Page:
Last week I attended the opening of the new pipeline for the Hay Private Irrigation District, just north of Hay in the Riverina. In doing so, I was able to recognise a substantial Commonwealth investment of $10 million under the Private Irrigation Infrastructure Operators Program in New South Wales. PIIOP, as it is known, aims to improve the efficiency and productivity of water use and the management of private irrigation networks to deliver water savings for the environment. In essence, investment in water efficiency can provide a win for the environment and a win for farmers. What has been created is a $10 million pipeline of works incorporating a state-of-the-art fully automated delivery system to over 150 outlets in the region. Another important benefit has been to the wider local economy, with two-thirds of this funding spent on contracts won by local service providers.
The origins of the Hay scheme lie 126 years ago, when Mr JL Thompson, principal of Hawkesbury Agricultural College, visited the Hay area and believed that, with suitable irrigation, the land could be ideal for the production of olives, figs, vines, citrus, peaches and apricots and that the climate was also perfect for drying fruit. At the time, the Hay Irrigation Trust pumped water in open channels with a steam-driven pump, but there wasn’t enough water and the timing wasn’t right to realise the early visions of Mr Thompson. But now it is. By utilising modern irrigation methods, we can actually deliver capacity through the pipeline and the system, which means farmers can pretty much get the water they want at the time they want it to suit their farming program, whether it be for lucerne, fat lambs, horticulture or any other uses.
This is now state-of-the-art technology which has the capability of receiving an order via mobile phone from anywhere in the country or, indeed, the world and then delivering the right amount of water at precisely the right time. As Ross Headon from Aroona, whose farm we visited, said, ‘The best part is it’s water on demand.’ Ross admitted he’d once been the biggest knocker of the project, but told us last week, ‘This is my third watering for the autumn, and it’s the first time I’ve been able to water three times, and with no rain that’s an absolute necessity. Being at the end of the line, it used to take 24 hours for the water to get here. Now, with the outlet in my channel, I can pump 10 megalitres a day—water on demand—which gives me a saving of 25 per cent.’ Ross has a sheep-fattening enterprise, and he can now water a second block while he grazes sheep on the first, meaning the lambs are on green pasture permanently. Previously, that stock would have lost condition while they waited for the grass to grow. He runs 600 lambs on 500 hectares and mentioned to me that both the lamb price and the wool price were very good, so he was taking advantage of keeping the lambs a bit longer to shear them.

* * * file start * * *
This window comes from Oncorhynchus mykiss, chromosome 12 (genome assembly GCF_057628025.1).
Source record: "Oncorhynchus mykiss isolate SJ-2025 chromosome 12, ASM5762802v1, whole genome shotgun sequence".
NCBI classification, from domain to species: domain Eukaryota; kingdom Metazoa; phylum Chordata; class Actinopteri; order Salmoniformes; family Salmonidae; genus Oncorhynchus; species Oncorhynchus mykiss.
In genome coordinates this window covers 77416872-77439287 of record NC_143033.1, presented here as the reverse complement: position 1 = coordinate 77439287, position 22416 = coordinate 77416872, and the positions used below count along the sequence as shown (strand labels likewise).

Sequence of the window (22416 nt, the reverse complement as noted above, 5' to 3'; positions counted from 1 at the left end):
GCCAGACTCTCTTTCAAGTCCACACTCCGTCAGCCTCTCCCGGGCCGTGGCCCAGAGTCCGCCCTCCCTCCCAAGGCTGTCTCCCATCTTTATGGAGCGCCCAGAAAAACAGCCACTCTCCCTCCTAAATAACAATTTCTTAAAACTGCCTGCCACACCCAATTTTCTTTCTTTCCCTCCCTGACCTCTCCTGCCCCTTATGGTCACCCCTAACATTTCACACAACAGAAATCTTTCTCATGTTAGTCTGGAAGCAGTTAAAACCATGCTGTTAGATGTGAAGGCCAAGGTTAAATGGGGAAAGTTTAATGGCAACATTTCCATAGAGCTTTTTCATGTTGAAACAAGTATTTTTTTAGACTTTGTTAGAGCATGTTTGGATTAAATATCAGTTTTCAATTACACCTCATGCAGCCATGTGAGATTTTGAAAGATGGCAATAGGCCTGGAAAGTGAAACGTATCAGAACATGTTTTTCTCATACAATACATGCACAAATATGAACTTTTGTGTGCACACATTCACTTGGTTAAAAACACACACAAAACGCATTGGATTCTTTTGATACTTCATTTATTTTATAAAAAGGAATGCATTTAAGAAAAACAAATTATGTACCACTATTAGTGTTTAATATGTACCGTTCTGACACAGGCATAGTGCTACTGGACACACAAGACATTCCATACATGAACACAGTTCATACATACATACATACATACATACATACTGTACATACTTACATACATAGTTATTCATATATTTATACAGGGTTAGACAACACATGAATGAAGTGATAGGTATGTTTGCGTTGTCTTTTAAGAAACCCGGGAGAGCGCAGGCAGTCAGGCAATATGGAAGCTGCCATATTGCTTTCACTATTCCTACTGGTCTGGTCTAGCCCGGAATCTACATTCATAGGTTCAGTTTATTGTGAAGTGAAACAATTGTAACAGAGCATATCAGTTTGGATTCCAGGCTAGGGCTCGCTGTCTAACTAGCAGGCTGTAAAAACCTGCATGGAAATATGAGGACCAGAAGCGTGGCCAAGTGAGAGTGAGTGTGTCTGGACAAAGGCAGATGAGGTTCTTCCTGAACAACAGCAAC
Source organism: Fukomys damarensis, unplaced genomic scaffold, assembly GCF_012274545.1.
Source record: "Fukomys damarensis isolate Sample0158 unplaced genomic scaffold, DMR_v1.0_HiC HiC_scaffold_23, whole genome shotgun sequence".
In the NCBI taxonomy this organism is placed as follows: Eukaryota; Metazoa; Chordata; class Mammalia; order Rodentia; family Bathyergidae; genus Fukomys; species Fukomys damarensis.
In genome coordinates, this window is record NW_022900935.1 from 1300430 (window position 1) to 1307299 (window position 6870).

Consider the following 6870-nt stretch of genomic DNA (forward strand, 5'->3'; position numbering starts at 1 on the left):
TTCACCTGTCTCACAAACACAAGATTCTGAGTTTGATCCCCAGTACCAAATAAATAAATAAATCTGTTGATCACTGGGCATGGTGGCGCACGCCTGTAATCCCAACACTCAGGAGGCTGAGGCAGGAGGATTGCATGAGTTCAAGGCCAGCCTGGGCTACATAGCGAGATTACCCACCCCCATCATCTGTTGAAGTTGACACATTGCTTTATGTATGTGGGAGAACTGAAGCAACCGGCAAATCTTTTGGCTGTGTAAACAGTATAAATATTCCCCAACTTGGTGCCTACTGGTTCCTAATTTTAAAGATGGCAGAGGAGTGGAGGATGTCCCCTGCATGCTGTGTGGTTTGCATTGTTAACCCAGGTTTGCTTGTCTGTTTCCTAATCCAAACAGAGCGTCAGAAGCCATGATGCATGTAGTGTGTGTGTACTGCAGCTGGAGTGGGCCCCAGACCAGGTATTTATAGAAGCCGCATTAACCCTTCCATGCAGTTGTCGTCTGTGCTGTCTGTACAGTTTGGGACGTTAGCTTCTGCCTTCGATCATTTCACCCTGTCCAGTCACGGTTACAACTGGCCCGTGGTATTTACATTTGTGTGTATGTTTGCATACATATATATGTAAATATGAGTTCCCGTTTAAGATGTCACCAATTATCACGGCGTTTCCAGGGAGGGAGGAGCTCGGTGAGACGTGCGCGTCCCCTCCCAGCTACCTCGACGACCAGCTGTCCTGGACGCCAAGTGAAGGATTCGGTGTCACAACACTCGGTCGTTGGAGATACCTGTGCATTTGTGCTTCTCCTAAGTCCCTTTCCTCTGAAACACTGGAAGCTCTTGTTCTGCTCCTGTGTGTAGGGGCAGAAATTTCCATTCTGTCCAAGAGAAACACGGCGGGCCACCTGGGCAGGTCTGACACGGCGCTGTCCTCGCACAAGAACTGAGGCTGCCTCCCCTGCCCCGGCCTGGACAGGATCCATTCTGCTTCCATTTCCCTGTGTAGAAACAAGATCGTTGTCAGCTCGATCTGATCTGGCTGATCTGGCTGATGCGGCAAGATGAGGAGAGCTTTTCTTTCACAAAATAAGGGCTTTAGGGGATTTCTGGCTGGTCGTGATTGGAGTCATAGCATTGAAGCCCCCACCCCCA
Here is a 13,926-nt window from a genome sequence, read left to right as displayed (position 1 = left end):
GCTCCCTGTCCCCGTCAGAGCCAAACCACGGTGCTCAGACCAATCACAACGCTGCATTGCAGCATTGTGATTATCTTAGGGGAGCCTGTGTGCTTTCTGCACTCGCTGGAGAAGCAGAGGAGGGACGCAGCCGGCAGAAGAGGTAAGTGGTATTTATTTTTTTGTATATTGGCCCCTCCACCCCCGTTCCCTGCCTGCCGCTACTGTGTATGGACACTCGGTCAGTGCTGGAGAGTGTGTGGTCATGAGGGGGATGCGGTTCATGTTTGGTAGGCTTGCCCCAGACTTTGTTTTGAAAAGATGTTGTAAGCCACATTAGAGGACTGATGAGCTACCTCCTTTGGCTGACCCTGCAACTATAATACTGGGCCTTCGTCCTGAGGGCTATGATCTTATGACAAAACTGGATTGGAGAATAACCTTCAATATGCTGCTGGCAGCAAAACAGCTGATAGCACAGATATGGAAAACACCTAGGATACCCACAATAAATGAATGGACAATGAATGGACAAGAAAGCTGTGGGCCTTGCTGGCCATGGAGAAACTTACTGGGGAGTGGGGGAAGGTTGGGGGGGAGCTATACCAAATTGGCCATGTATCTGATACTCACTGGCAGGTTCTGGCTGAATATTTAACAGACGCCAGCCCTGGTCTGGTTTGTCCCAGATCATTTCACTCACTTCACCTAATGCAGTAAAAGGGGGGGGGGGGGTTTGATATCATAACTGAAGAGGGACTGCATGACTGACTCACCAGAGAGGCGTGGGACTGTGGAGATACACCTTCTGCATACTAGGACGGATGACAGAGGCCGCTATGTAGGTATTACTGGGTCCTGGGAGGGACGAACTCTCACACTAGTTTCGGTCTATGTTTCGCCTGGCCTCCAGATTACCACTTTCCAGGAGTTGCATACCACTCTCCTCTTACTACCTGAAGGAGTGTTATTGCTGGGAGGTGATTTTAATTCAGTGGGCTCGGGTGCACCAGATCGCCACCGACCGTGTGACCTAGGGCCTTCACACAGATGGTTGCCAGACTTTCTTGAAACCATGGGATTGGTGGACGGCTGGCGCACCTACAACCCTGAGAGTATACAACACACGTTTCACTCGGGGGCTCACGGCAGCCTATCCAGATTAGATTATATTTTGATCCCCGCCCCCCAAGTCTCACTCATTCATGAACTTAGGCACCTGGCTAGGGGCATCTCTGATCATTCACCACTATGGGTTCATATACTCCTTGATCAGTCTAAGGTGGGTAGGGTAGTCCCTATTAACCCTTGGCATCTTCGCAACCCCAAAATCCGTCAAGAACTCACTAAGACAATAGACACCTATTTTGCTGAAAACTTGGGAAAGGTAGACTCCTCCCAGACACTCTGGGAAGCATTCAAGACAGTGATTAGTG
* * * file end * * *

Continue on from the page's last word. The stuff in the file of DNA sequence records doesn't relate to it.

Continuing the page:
Ross Headon and the rest of the Hay Private Irrigation District will be the modern beneficiaries of a vision set out more than a century ago. Hay may be the oldest privately run irrigation district in New South Wales, but the needs now are pretty much the same as they were then. In a country like ours, the condition and flow within our great rivers has always been the lifeblood of our nation’s productive agriculture. By learning to work with less water we honour both our farmers and the environment to ensure we can continue to feed the nation. The Private Irrigation Infrastructure Operators Program includes not only the $10 million launch in Hay last week but also the Murray and Murrumbidgee irrigation areas, as well as Coleambally and Goodnight, all in my electorate of Farrer. Across New South Wales, the first two rounds of this program have funded about 455 kilometre of new or refurbished water delivery channels, more than 1,000 kilometre of stock and domestic pipeline for water supply to 225 farmers, 4,468 new meters and control points and water delivery infrastructure on 324 farms.
To sum up the impact, as chairman of the local Hay irrigators board of directors, Tom Jarratt, said last week, ‘This is indeed a historic moment. With water becoming more expensive and scarce, it is indeed the board’s hope that our customers will graduate to more high-value crops. This project does more than just deliver water in a timely and efficient manner. It also eliminates the public risk factor of open channels. It saves maintenance costs of maintaining earth channels and addresses metering compliance issues that the irrigators could not have afforded to do. In essence, it takes us into the future.’